We pick opinions over reason because of confirmation bias. We love to be right; it has nothing to do with our love for the other person but on our narcissistic love for ourselves. Kiss our asses and we will love it, but you will never earn our respect.
Put ego aside (confirmation bias, acknowledgment, praise) and all that is left are the systems we use. If not, we will find ourselves surrounded by sheep, robots, and lunatics.
The Way (Process)
This is not a tribute to Justice Scalia. Let's be clear, I disagreed with many of his views. What this is a tribute for, is what we call in the East, the Way. Ruth Ginsburg saw past the differences and respected the Way Scalia approached things. Scalia admired the Way of Ginsburg. We on the outside focus too much on the destination. How we are driving is just as important as where we end up. Do you judge a driver by the way they drive or where they took you? Both matters. Driving terribly may get you somewhere quickly but you would not call that good driving. In fact, it can be dangerous — just as poor thinking can be dangerous. That is why it is called the Way, not the end. If we focus only on the end, we bypass everything else — at great peril.
After a controversial case where Justice Scalia was on the dissenting side of the decision, he quoted Bob Dylan and said to Ginsburg:
The First Rule of Anger
If someone said they hated you, would you fight them? No. If someone said something to disrespect you, would you fight them? Maybe. It is said, many of our underlying problems come from a lack of respect and a lack of communication. If we never actually understood what the other person was saying, and skipped ahead to their conclusion, we would be a society where we "like" or "love" but have no fundamental respect for one another. Perhaps we were never able to communicate clearly (that is if the other person even bothered to listen) because good communication wasn't valued. How much of our loneliness comes from feeling misunderstood? How much of our anger comes from feeling disrespected? Even by the ones we agree with? Especially by the ones that we love?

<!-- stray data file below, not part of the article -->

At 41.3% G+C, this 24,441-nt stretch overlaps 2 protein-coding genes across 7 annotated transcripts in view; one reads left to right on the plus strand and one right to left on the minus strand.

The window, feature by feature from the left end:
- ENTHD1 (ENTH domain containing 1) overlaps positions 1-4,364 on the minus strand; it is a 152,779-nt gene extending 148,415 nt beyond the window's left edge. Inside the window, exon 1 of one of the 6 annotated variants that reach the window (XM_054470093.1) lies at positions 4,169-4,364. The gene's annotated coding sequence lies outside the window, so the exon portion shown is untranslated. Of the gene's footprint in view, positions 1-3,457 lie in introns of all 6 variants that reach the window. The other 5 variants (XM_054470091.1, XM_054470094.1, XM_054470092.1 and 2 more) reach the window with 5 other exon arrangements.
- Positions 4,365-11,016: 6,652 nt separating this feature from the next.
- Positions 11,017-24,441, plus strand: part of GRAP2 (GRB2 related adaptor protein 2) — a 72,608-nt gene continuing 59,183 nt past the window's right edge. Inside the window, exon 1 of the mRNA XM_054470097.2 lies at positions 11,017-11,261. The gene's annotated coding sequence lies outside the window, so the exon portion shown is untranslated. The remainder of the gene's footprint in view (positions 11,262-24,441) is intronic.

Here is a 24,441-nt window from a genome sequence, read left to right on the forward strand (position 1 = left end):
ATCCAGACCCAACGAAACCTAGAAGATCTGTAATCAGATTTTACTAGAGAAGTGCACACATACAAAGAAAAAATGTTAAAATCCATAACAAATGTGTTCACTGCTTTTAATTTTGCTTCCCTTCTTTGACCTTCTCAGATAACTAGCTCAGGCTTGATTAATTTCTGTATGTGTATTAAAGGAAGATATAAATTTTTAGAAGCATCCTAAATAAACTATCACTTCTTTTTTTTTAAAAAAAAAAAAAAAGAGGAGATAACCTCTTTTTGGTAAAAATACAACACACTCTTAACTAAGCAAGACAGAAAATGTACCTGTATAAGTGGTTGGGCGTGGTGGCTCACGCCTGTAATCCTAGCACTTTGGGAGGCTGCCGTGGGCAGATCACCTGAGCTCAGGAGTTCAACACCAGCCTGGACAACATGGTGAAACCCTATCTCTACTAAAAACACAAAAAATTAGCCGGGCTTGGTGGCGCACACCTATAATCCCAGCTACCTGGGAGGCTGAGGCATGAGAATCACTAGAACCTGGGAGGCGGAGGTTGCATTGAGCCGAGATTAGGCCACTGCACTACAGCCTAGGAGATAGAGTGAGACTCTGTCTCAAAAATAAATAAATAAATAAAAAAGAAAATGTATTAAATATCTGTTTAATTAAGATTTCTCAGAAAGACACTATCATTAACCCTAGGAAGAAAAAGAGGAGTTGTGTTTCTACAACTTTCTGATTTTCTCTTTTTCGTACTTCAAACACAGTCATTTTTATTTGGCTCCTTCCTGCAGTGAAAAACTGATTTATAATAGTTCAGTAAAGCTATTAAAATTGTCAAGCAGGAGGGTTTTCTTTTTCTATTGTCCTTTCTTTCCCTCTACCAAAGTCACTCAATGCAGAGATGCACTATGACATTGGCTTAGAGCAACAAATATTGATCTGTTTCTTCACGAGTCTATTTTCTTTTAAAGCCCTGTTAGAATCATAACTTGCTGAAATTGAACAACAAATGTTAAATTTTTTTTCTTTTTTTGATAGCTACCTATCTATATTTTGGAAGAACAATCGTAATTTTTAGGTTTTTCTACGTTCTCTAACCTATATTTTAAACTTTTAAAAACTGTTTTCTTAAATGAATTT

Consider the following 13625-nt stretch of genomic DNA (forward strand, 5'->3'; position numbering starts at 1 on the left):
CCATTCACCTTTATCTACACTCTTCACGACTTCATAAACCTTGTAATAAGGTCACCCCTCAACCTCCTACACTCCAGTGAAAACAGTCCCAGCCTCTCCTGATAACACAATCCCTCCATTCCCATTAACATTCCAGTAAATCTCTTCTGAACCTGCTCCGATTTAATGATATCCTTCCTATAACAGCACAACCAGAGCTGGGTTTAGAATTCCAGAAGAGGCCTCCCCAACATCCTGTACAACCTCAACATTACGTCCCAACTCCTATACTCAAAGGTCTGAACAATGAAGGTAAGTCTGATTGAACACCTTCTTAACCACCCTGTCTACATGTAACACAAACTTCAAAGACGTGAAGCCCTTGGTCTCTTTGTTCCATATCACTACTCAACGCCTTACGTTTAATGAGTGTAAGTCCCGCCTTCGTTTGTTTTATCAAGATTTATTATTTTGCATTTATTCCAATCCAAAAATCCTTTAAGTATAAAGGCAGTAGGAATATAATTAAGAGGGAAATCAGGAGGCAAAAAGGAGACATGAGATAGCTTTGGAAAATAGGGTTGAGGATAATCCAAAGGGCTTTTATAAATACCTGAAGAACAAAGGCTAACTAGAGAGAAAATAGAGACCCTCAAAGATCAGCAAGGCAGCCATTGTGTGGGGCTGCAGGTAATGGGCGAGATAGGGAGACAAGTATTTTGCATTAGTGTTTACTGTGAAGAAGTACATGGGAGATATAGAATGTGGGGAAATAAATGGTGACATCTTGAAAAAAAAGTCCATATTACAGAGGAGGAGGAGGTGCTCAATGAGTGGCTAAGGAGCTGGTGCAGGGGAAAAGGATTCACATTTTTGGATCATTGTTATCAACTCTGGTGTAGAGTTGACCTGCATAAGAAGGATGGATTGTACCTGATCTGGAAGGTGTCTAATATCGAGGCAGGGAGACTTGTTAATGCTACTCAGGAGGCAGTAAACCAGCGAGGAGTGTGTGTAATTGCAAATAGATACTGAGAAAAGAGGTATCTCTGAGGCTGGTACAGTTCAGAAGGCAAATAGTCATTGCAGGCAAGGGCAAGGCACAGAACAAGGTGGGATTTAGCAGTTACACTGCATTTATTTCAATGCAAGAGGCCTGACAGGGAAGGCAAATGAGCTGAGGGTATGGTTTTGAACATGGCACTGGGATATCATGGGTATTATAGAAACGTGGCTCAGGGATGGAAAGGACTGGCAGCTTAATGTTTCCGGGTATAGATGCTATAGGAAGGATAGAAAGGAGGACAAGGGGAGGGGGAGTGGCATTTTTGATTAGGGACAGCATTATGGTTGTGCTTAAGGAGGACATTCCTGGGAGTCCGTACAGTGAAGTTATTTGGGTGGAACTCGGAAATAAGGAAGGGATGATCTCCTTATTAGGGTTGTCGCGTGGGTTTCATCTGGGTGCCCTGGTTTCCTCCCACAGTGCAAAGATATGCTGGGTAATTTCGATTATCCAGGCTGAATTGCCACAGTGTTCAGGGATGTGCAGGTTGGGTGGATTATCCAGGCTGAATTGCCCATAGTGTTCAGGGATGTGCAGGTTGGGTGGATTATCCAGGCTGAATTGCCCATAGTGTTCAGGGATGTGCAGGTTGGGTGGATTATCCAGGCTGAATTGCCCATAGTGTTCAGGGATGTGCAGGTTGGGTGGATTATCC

As a child, what was the first thing that made you mad? Not a reptilian-brain instinctive response, like hunger or pain, but a higher process. One that involves self-awareness and identity. Was it, not feeling loved? Or was it feeling disrespected? Like your parents treating you like a child (though you were one), or didn't take what you said as seriously as the words of adults? Not feeling loved may make you sad, which may eventually lead to anger, but you get disrespect right away, "Hey you are not respecting me. That sucks!"
And what do you do to piss off your parents? You mimic them. You can try to be cold, that may work after a while, but to get their goat right away, you learned the most efficient method is disrespect. The majority of people we deal with will not care if we like them; however, they will care if we respect them. Loved ones get stepped on all the time, we don't step on those who we respect.
People say the world needs love and sure I can agree with that. I also think it needs equal parts of respect. I have seen marriages last longer with respect, than a marriage based solely on love. If you have love and respect, well, hey, even better but respect is not second to love, it is its equal.
We love our family, our friends, our spouses, but how often have you said to yourself, "Wow, I really respect this person"? If we rarely say love, it is tenfolds rarer to say respect. We stopped valuing it the moment we stopped valuing reason. To "like" is to enjoy someone's similarities to us. To "love" is an attachment, an intense emotional affection. Both can be irrational. Respect has nothing to do with similarities or emotions, it is something that is earned, something we choose to give because we deeply admire their abilities and qualities. If a society becomes irrational, it no longer maintains the capacity for respect.
Without respect, people will demand fear. Without respect, we turn to worship. I must stress, this is why it is so valuable to cultivate intellect and respect. If we disagree, it is "odd" if we do not try to intimidate each other, if we still work together. If this has become the norm, perhaps it is we who need to better ourselves. Whether you love one and hate the other, Scalia and Ginsburg have given us a valuable lesson. Your love and respect for that lesson can and should be independent of your feelings towards them. Try it.
Useful Companions to This Article:
- Notorious RBG: The Life and Times of Ruth Bader Ginsburg - Irin Carmon, Shana Knizhnik
- Scalia Dissents: Writings of the Supreme Court's Wittiest, Most Outspoken Justice - Antonin Scalia (Author), Kevin A. Ring (Editor)
- The Demon-Haunted World - Carl Sagan, Ann Druyan
- How to Read a Book: The Classic Guide to Intelligent Reading - Mortimer J. Adler
- Nicomachean Ethics - Aristotle
- The Basic Writings of Bertrand Russell - Bertrand Russell
- The Big Lebowski and Philosophy: Keeping Your Mind Limber with Abiding Wisdom - Peter S. Fosl
- Great Dialogues of Plato - W.H.D. Rouse
- Nineteen Eighty-Four - George Orwell